Background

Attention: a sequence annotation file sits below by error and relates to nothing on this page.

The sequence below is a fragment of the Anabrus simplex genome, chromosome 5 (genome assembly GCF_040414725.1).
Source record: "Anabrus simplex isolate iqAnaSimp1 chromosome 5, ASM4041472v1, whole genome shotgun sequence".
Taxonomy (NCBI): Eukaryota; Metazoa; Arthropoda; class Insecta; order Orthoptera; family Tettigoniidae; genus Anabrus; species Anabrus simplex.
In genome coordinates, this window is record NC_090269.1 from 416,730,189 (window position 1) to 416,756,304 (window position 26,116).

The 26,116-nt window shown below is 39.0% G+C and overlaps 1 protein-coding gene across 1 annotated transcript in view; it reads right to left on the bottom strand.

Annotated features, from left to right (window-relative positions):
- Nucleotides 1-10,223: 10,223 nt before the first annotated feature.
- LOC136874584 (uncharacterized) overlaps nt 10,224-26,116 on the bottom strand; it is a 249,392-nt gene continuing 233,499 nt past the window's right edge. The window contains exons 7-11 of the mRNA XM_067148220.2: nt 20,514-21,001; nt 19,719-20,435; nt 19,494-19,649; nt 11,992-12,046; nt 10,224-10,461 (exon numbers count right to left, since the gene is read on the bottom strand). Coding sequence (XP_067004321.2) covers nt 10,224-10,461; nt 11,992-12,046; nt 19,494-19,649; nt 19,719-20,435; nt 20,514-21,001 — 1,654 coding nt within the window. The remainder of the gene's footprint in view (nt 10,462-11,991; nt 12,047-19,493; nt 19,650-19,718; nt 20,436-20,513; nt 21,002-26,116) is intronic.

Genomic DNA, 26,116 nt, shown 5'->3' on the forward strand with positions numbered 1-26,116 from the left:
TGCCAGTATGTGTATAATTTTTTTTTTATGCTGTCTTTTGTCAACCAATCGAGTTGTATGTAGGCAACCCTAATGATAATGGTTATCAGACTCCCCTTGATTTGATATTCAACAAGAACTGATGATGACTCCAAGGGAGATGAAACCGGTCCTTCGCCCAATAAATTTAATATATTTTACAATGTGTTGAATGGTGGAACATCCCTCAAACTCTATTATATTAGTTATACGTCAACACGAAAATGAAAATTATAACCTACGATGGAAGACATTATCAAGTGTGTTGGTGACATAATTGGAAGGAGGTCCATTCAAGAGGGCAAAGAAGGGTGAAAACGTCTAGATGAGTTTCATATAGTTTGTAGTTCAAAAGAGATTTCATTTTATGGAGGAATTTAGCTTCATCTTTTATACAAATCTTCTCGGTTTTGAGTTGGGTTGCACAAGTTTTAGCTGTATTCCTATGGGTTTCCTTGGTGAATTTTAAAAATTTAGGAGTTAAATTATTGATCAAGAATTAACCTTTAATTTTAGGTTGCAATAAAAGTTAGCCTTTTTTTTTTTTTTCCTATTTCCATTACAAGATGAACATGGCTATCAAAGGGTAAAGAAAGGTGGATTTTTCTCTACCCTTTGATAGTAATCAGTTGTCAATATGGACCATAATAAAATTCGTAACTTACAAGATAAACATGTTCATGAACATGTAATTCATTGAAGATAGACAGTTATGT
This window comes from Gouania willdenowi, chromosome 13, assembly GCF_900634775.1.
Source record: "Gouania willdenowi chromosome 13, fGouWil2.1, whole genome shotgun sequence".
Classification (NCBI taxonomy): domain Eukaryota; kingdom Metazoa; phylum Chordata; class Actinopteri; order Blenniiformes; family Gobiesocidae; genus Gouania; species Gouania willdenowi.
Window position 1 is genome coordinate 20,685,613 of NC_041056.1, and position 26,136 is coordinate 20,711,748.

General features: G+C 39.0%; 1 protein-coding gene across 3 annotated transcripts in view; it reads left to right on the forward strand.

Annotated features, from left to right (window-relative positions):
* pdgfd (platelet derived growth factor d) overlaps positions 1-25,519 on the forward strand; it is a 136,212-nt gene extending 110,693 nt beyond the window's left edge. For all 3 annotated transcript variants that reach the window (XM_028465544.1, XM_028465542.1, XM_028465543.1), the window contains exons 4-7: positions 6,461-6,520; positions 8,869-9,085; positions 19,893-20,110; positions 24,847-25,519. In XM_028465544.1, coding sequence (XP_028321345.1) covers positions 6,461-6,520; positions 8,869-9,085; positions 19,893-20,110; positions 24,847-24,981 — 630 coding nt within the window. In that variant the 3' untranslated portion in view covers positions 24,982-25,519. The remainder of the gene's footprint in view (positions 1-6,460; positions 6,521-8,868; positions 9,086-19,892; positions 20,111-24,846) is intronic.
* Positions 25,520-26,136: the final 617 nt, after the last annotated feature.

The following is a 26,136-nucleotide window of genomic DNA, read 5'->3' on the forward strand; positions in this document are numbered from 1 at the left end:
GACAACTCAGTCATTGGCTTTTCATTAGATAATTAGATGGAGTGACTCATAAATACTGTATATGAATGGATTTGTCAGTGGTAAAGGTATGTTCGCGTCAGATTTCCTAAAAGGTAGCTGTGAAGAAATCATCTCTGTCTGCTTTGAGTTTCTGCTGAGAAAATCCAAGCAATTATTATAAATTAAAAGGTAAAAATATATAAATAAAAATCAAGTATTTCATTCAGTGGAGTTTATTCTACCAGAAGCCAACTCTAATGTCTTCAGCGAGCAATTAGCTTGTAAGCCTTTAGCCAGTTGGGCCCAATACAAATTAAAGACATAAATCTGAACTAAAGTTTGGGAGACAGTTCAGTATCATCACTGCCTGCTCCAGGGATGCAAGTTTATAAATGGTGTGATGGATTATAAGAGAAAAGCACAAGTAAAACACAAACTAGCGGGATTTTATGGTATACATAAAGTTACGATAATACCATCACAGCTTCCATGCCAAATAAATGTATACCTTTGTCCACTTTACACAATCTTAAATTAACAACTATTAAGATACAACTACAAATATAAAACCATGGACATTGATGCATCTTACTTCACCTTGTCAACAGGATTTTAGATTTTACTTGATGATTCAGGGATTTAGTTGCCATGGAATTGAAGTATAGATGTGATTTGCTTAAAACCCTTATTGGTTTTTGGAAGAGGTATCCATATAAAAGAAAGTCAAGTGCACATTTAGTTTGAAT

Low cardiac output syndrome (LCOS) and cardiogenic shock (CS) represent life-threatening complications of acute myocardial infarction (AMI), heart failure (HF) or cardiac surgery. Clinically, LCOS presents with hypotension and end-organ hypoperfusion. In CS, the low system oxygen delivery is complicated by a multiorgan dysfunction, which necessitates immediate action. A main treatment strategy, therefore, aims at re-establishing an adequate macrocirculation and microcirculation for the improvement of cellular oxygen supply. Current medical drug therapy for haemodynamic stabilisation is based on vasoactive substances. In early stages, increased systemic vascular resistance often requires vasodilatory drugs, which mediate left ventricular unloading. Nevertheless, application of pure vasodilators might be restricted to certain subgroups of LCOS/CS under the condition of a guided haemodynamic monitoring.1 In the following states of LCOS/CS, therapeutic approaches are mainly based on positive inotropes, which mediate myocardial stimulation and increase heart contractibility. Inotropic drugs effectively enhance myocardial performance….

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